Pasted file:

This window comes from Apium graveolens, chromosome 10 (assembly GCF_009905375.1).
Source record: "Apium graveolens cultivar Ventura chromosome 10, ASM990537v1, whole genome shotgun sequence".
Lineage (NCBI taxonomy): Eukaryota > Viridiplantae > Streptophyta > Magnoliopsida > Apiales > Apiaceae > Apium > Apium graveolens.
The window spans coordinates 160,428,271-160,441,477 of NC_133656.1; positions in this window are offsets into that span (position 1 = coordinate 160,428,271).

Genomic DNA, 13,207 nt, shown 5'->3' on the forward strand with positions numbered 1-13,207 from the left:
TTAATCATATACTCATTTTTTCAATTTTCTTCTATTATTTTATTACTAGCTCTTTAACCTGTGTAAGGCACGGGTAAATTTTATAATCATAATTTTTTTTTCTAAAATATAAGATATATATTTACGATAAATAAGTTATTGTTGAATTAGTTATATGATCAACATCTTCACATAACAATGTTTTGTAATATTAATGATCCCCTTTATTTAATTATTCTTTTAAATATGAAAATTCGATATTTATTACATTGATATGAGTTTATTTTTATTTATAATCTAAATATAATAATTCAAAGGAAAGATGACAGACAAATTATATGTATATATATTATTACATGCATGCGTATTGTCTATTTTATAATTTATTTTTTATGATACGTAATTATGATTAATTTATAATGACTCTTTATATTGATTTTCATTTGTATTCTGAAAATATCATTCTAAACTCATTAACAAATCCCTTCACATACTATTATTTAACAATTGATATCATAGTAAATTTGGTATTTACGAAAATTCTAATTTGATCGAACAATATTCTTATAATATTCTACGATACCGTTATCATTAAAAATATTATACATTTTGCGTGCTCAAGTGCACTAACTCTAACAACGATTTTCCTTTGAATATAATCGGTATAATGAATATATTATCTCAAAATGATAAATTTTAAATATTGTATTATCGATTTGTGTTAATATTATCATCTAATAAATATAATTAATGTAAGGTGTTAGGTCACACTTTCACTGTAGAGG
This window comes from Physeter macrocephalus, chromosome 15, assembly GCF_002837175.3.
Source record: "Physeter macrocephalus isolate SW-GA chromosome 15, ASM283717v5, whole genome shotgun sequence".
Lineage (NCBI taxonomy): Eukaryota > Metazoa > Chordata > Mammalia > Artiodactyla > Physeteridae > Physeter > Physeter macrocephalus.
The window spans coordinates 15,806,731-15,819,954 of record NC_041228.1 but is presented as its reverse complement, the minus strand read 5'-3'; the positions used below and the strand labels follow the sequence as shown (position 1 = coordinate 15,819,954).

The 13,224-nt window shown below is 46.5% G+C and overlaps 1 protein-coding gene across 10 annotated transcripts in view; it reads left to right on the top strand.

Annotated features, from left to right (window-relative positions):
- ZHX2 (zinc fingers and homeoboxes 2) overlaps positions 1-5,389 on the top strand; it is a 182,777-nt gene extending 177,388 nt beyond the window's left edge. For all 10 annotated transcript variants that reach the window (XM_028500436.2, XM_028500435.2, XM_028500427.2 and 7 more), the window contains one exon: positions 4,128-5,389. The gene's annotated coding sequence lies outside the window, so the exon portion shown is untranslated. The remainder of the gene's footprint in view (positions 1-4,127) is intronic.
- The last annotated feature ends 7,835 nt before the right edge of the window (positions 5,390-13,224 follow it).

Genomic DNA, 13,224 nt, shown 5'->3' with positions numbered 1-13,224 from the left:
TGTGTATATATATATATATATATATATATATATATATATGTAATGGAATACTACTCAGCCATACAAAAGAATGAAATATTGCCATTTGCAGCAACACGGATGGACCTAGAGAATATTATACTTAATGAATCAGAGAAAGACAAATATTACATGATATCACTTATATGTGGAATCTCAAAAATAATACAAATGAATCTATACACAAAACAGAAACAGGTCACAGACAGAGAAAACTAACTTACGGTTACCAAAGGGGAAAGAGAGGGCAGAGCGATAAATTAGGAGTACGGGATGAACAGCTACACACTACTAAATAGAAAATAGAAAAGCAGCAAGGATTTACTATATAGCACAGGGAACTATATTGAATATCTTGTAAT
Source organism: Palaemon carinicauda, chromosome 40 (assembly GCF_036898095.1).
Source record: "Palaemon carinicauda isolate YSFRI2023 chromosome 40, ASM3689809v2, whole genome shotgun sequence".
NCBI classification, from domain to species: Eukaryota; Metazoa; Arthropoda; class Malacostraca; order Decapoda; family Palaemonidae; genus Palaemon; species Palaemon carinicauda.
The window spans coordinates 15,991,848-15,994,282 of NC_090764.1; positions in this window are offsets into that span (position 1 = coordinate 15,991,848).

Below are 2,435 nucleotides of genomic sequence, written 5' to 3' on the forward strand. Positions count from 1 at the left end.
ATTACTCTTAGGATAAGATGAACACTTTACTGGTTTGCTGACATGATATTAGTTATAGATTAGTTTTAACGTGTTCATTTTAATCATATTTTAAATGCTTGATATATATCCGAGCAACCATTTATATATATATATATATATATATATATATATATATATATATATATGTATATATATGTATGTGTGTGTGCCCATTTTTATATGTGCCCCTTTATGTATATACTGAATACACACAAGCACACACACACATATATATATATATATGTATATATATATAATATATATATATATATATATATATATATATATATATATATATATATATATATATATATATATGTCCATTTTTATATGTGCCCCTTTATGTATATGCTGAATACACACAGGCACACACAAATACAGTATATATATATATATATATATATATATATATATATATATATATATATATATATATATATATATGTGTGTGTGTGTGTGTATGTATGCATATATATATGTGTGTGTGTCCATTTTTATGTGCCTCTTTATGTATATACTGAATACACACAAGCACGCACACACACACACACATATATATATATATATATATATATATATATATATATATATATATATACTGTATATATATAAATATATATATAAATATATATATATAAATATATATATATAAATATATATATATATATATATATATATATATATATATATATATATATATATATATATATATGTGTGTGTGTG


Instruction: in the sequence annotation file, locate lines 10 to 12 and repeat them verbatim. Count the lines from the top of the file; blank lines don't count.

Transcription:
The window spans coordinates 15,806,731-15,819,954 of record NC_041228.1 but is presented as its reverse complement, the minus strand read 5'-3'; the positions used below and the strand labels follow the sequence as shown (position 1 = coordinate 15,819,954).

The 13,224-nt window shown below is 46.5% G+C and overlaps 1 protein-coding gene across 10 annotated transcripts in view; it reads left to right on the top strand.

Annotated features, from left to right (window-relative positions):